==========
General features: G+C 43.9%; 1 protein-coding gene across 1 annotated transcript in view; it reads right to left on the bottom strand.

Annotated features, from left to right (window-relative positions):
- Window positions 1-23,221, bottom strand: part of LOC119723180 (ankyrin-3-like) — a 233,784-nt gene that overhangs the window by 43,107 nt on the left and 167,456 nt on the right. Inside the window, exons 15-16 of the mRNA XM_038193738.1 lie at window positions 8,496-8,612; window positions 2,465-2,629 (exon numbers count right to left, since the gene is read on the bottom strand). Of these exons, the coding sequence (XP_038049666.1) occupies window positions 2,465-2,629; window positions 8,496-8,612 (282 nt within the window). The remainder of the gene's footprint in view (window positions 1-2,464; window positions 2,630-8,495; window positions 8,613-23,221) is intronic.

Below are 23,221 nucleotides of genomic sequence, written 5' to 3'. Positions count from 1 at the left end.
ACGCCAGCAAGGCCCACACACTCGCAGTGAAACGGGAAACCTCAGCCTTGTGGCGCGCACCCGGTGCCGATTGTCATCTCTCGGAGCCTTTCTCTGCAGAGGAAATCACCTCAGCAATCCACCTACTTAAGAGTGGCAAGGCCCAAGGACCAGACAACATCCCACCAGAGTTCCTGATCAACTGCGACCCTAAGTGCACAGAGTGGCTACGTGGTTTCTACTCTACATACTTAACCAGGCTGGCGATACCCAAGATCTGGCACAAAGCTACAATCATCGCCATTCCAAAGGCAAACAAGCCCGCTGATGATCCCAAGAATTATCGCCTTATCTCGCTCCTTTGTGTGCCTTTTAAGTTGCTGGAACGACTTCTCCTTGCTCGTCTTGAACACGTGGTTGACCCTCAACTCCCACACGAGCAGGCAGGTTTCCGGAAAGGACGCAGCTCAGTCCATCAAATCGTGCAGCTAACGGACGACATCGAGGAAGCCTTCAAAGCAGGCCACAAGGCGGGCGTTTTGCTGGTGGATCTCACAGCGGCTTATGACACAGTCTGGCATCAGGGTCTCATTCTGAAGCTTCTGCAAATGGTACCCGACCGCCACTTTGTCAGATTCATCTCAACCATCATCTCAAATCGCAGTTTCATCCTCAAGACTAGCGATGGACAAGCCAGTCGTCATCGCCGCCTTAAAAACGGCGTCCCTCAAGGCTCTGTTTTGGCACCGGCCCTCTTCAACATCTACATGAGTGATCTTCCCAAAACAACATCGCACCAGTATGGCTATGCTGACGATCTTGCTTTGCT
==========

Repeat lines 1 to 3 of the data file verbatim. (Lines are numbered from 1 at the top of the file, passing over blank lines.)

General features: G+C 43.9%; 1 protein-coding gene across 1 annotated transcript in view; it reads right to left on the bottom strand.

Annotated features, from left to right (window-relative positions):
- Window positions 1-23,221, bottom strand: part of LOC119723180 (ankyrin-3-like) — a 233,784-nt gene that overhangs the window by 43,107 nt on the left and 167,456 nt on the right. Inside the window, exons 15-16 of the mRNA XM_038193738.1 lie at window positions 8,496-8,612; window positions 2,465-2,629 (exon numbers count right to left, since the gene is read on the bottom strand). Of these exons, the coding sequence (XP_038049666.1) occupies window positions 2,465-2,629; window positions 8,496-8,612 (282 nt within the window). The remainder of the gene's footprint in view (window positions 1-2,464; window positions 2,630-8,495; window positions 8,613-23,221) is intronic.